On 30 June 2021, the Howard League for Penal Reform launched Making Black lives matter in the criminal justice system: a guide for antiracist lawyers
, a new practical guide developed in association with Black Protest Legal Support
and in consultation with an expert advisory group. The guide is designed to support lawyers to be antiracist at each phase of a client’s journey through the criminal justice system. It is inspired by two harsh realities that must be addressed: racial discrimination as an enduring feature of criminal justice for Black people; and legal training in England and Wales that does not equip lawyers to be antiracist.
At the launch event, which can be watched on the Howard League’s YouTube channel
, Dr Laura Janes (the Howard League’s legal director and LAG’s chair) and Ife Thompson (lawyer and founder of Black Protest Legal Support) introduced the guide and explained why it was needed. As Thompson put it: ‘This guide gives lawyers the tools to dismantle the normalised anti-Blackness within the system. We must start to do things differently.’ Four members of the advisory group – Dr Abenaa Owusu-Bempah, Aika Stephenson, Garry Green, Naima Sakande – then spoke about each section of the guide and how it related to their own practice or research.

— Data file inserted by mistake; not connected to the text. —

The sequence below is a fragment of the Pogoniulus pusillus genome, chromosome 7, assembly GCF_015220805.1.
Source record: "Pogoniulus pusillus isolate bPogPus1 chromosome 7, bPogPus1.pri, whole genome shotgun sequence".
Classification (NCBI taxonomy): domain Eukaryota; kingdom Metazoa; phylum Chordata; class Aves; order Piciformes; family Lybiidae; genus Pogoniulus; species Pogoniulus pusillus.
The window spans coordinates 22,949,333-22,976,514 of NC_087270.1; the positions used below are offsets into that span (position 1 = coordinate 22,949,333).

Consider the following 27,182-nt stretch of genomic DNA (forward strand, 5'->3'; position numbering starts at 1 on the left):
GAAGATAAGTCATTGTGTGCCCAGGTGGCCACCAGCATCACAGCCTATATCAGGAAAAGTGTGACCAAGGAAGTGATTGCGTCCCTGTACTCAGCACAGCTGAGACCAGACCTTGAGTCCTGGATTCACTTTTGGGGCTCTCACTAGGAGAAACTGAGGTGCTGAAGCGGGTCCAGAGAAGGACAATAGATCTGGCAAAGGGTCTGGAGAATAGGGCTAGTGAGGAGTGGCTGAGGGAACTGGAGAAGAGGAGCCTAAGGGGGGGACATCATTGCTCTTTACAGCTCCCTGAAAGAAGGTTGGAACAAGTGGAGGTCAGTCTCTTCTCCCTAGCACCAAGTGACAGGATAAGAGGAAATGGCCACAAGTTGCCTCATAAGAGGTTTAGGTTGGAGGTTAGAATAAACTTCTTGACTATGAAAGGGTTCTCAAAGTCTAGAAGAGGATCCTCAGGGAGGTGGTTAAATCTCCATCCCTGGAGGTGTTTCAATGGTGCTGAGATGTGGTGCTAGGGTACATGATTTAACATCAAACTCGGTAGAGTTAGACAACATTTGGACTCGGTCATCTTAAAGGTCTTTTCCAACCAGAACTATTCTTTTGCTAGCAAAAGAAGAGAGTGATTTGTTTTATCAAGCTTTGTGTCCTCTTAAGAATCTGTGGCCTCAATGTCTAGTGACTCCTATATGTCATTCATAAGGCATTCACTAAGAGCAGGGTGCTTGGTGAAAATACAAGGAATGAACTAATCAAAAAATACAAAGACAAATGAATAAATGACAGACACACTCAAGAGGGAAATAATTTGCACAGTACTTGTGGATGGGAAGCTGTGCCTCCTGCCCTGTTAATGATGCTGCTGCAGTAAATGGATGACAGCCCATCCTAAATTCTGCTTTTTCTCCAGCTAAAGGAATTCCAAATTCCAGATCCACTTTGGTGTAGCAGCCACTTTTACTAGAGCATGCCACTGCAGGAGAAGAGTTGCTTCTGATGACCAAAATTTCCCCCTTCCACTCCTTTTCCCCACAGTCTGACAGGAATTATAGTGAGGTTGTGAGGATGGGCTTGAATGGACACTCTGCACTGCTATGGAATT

The guide begins with a context section on racialised social structures, which describes the structural disadvantage that Black people experience in housing, healthcare, employment and education. The following sections focus on practical steps for lawyers to counter discrimination at the police station, at court and after court, offering step-by-step advice and case studies. Each section includes the most recent research evidence and statistics, which show that Black people are more likely to experience coercive and punitive policing than any other ethnic group, are subjected to harsher remand and sentencing decisions at court, and continue to receive worse treatment after sentencing.
Overall, the guide empowers lawyers to recognise and effectively challenge discrimination throughout the criminal justice system. It also has implications for other areas of law, including family, housing, education, community care and immigration law, which may benefit for a similar approach.